In 2012, a number of U.S. state legislatures took up the issue of surrogacy. New Jersey and California both passed laws that authorized surrogacy agreements. The California surrogacy law survived. Governor Chris Christie’s veto ended the New Jersey surrogacy law. An effort to legalize compensated surrogacy in Washington State fell apart in negotiations. A South Dakota bill to ban surrogacy was tabled in a committee.
Here are a few surrogacy developments from 2012:
Maine, Maryland, and Washington voters approved marriage equality in November elections. Minnesota voters defeated an effort to create a constitutional amendment banning gay marriage. Nine U.S. states and the District of Columbia now issue marriage licenses to same-sex couples. (Read more about what the changes mean for gay surrogacy.)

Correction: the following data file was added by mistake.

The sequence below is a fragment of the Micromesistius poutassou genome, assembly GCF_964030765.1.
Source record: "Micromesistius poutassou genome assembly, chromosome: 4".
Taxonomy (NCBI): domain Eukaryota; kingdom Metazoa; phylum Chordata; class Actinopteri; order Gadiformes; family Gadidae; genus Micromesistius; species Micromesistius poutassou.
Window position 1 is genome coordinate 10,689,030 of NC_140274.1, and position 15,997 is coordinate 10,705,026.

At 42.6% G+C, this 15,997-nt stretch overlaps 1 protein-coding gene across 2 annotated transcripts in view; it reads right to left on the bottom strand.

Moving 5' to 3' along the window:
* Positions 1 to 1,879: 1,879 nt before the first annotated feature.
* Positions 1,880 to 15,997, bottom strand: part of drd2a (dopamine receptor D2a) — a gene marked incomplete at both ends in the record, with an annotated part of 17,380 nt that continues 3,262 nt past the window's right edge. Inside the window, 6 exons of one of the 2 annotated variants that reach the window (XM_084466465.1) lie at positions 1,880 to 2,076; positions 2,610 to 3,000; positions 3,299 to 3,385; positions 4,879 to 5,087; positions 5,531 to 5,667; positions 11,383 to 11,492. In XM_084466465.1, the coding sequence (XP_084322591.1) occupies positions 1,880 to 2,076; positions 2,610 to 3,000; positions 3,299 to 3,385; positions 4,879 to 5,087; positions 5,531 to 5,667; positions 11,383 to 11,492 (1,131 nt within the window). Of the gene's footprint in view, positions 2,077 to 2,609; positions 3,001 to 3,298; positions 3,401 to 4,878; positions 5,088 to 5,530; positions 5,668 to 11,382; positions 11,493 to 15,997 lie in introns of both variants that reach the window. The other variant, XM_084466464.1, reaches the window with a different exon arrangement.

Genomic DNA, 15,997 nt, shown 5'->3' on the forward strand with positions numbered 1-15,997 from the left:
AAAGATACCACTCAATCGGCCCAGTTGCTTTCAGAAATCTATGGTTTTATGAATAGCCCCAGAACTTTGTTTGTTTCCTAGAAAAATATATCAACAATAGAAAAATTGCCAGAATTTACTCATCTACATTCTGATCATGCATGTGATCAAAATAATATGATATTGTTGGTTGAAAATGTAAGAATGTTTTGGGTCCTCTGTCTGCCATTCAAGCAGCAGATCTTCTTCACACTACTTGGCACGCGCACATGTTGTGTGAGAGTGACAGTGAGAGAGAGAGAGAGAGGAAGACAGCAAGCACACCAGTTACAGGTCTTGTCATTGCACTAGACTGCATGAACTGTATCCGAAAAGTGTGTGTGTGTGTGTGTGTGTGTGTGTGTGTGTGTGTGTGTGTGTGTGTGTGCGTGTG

State courts continued to weigh in on surrogacy in 2012. Maine’s Supreme Judicial Court confirmed that courts in the state can grant parentage to intended parents. A New Jersey Supreme Court decision required a non-genetic intended mother to adopt her child after a surrogacy arrangement.
Abroad, a new French president promised to make same-sex marriage and gay adoption legal. And the United Kingdom announced its plan to grant maternity leave rights to women who have had their children through a surrogate. Queensland, Australia’s Liberal National Party announced that it would seek to prevent same-sex couples from pursuing surrogacy.
E! News news anchor Giuliana Rancic welcomed a child through surrogacy. And NBC premiered The New Normal, a television show about a gay couple, their surrogate, and their journey to become parents through surrogacy.
Stay tuned for our thoughts on what we can expect in 2013!